What is the history of clay pipes?
The use of clay pipe dates back as far as 4000 BCE in Babylonia. It was considered a popular material for city plumbing and drainage systems throughout the early 1900s. You will still find fully functioning clay pipe systems dating back to this era in use today – this just shows the longevity of clay!
Today, clay pipes are still widely used in public sewer systems and drainage installations. Modern clay sewer pipes are air dried for 24 hours and fired in a kiln for over two days to create a ceramic type end product. The benefit of this is that the material is much stronger and joins together more tightly than older clay pipes. In contrast to older installations, clay pipe is now also often encased in concrete to protect against root intrusion and ground shifting.
Why use clay pipes?
Clay pipes still hold up against other modern drainage materials as an excellent choice for sewer and drainage installations. The main benefits to using clay are its inherent strength, longevity and impermeability. It also considered more environmentally friendly.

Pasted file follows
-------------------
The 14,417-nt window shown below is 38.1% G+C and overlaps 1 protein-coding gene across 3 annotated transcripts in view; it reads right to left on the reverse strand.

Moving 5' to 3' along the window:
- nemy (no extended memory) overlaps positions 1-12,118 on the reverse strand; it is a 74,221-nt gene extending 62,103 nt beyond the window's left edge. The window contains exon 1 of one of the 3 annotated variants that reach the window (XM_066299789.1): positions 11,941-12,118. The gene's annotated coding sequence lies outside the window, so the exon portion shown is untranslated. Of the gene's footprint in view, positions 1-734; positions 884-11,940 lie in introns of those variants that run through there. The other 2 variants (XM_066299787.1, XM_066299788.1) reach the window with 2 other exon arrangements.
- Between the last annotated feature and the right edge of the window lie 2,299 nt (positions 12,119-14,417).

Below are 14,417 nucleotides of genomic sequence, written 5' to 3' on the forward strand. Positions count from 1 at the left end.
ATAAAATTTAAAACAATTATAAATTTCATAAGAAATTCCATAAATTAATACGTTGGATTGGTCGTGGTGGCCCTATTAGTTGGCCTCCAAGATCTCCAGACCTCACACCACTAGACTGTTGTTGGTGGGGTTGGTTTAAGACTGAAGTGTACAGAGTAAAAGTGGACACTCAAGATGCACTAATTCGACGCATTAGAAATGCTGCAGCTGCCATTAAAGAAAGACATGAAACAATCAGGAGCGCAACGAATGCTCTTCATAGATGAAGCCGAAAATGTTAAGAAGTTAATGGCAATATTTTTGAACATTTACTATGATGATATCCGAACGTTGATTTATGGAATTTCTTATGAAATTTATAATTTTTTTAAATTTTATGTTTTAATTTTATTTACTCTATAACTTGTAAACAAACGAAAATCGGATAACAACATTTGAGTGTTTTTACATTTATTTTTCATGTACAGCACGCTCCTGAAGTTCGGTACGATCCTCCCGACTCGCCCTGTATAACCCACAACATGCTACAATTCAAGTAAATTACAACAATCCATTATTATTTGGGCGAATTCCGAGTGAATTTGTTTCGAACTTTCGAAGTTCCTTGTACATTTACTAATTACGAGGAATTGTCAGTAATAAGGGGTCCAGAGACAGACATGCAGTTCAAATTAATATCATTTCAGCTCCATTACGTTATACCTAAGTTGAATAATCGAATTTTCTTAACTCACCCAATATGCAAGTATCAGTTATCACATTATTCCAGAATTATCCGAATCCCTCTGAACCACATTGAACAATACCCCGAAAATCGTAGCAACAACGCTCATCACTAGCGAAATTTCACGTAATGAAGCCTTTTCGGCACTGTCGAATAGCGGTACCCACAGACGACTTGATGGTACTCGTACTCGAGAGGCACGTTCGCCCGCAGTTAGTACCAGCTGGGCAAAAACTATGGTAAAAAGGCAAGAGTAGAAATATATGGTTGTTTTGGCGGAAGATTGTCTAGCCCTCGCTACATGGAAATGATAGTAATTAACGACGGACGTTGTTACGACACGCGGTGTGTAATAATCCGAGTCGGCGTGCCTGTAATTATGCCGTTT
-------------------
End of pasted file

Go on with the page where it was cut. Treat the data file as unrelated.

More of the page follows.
The inherent strength of clay pipes means that it is less likely to be prone to accidental damage when it is being laid or disturbed during any works subsequent to its installation.
The impervious nature of clay pipes also means that the risk of effluent leaking out is greatly reduced. It’s resistance to chemical attack also makes it a safe conduit for almost all chemicals.
Clay pipes are also considered environmentally friendly due to the fact that they are made from recycled clay, water and other organic materials. From an installation perspective they are also considered much greener. The ability to use shorter pipe lengths can result in trenches being open for briefer periods of time. Trenchless installation techniques also minimise disruption and enable the normal use of land and facilities both above the pipeline and near the project.